Alan Hubbard

Any head-hunting agency tasked with selecting candidates to become the next President of the International Olympic Committee (IOC) would need to look no further than the CV of Sebastian Newbould Coe, aka Baron Coe of Ranmore.

Let’s not beat about the proverbial bush. Coe and the IOC Presidency are a perfect fit and news that he is giving serious consideration to run international sport’s top job is surely a welcome ray of sunshine in these days of gloom and doom.

He is as bespoke for it as a suit from Savile Row. A distinguished Olympian - two successive 1500 metres gold medals, former long-standing 800 metres record holder, ex-member of Parliament, Knight of the Realm now elevated to the House of Lords, one-time chair of Sport England and the British Olympic Association, architect of London’s successful bid for the 2012 Olympics, an event he then orchestrated as one of the outstanding in the history of the Games, currently in command of World Athletics, an organisation on a par with FIFA as the biggest in global sport.

There is no doubt that he is the supreme networker among sport’s influencers, equally at home pressing the flesh of sheikhs and addressing the masses.

It is true to say that, he is now as close to royalty as you can get, which should suit the IOC. Indeed, should testimonials be required no doubt HRH Princess Anne, a fellow member of the IOC, memorably seen dancing a jig of joy with Coe to celebrate London’s victory over Paris in Singapore to host the 2012 Games.

So would a host of political heavyweights, among them one of his best mates, former British Prime Minister Boris Johnson, still highly regarded on the international stage despite being evicted from 10 Downing Street. As Boris would say Coe is "oven ready" to become numero uno.

It is not just because he is British that I hope Coe does throw his hat into the Olympic Rings should Thomas Bach, as looks likely after such a torrid spell in the hot seat, step down in 2025. 

Or the fact that I have known him as a friend for nigh on half a century, since he was an impecunious teenage prodigy. Looking at those who might succeed Bach I can see no one better equipped.

Our columnist argues that Sebastian Coe, current President of World Athletics, is a suitable candidate to run for President of the IOC ©Getty Images
Our columnist argues that Sebastian Coe, current President of World Athletics, is a suitable candidate to run for President of the IOC ©Getty Images

And although he may deny it publicly, I believe that privately he has always seen the IOC Presidency as his ultimate ambition.

At 66, though he looks a good 20 years younger despite greying hair, he will know that this is the last opportunity he will have under IOC regulations.

Should he take it, and take over from Bach I like to think that I am among those who paved the way for it to happen.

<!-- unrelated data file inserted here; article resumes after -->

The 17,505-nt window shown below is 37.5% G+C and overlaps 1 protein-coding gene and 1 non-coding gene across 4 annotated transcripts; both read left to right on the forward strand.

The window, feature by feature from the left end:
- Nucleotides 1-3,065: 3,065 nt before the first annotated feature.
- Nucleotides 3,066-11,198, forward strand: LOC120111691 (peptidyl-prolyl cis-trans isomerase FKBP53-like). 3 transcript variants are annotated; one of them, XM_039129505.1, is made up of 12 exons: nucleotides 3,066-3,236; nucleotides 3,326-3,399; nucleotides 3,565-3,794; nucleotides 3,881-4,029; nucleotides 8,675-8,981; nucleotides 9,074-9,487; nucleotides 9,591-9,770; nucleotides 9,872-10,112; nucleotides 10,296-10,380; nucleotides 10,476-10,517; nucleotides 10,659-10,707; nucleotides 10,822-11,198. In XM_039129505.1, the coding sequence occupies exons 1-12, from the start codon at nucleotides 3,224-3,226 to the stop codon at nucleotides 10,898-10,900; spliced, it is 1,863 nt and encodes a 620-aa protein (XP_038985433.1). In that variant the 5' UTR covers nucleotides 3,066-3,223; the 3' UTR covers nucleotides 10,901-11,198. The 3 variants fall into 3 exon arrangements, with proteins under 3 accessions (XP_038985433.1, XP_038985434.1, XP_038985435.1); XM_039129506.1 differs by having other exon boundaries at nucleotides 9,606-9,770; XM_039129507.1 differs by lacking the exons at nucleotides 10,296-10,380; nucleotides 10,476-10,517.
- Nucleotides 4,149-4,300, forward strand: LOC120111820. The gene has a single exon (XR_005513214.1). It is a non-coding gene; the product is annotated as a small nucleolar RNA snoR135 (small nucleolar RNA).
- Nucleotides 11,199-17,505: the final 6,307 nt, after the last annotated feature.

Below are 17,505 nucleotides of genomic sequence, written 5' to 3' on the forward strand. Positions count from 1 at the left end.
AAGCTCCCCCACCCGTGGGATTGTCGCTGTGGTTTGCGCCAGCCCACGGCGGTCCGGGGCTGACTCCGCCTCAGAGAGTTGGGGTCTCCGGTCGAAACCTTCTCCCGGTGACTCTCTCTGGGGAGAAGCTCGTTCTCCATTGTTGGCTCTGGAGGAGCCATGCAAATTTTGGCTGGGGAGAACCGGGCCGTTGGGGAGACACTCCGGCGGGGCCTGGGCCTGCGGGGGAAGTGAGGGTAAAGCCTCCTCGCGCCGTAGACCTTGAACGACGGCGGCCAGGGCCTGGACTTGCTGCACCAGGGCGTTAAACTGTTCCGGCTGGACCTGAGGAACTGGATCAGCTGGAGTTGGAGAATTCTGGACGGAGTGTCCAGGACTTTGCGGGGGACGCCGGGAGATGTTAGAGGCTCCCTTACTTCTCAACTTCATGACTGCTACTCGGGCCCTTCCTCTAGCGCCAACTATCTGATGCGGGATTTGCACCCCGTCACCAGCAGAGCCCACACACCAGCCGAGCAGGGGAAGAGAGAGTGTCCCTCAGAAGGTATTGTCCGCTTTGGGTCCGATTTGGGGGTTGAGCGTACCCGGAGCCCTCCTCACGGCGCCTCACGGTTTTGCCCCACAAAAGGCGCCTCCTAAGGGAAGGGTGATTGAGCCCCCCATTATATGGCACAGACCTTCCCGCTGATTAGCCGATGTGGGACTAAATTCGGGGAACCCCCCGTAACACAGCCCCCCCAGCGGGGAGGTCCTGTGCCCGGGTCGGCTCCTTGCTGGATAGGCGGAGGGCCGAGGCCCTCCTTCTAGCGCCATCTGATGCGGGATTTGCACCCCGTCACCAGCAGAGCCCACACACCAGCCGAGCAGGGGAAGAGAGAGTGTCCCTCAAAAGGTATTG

Some 20 years ago, with the British Government having approved London as a bidder for the 2012 Games, I was covering an athletics meeting at Crystal Palace.

At the time that bid was ailing under the leadership of American Barbara Cassani, a UK based airline executive who was a surprise appointment by the then London Mayor Ken Livingstone.

A nice enough lady, but someone I described as a square peg in the Olympic Rings. At the athletics meeting a small group of us, who included insidethgames editor Duncan Mackay, Colin Hart of The Sun and the Daily Mail’s Neil Wilson, buttonholed the late and much lamented Tessa Jowell, the Labour Government Minister responsible for sport, as well as media and culture. 

We gave her something of an ear bashing over the absence of Coe from the bidding team. Why had the nation’s most popular Olympian been overlooked, we asked. Was it political because he had been, albeit briefly, a Conservative member of Parliament?

Tessa was clearly taken aback but she was a smart politician and a good listener. Within a few days Coe was announced as the bid’s vice-chairman.

Sebastian Coe was chair of the London 2012 Olympics Organising Committee ©Getty Images
Sebastian Coe was chair of the London 2012 Olympics Organising Committee ©Getty Images

It was not long before Mrs Cassani resigned and Coe became chairman.

The rest, as they say, is Olympic history.

One of the things I have always liked about Coe, apart from his ingrained diplomacy is that he is very much his own man. 

This was typified by his defiance of future Parliamentary boss Margaret Thatcher, to compete in the Moscow Olympics of 1980, which she had urged Britain to boycott.

Politically he is you might say, Tory Lite, though these days he is more steeped in sports politics than the even murkier version.

So what would a Lord Coe Presidency be like? Certainly he would be tough on drugs and recalcitrant Russians? And I know one thing for sure.

Should he be elected, and boxing booted off the Olympic roster, it would be restored quicker than a referee’s count of ten.

For he is as passionate about boxing and its history as he is athletics and Chelsea FC.

There is no doubt in my mind that he would be a force for good at the helm of the IOC in the turbulent times that are ahead. So go for it, Seb!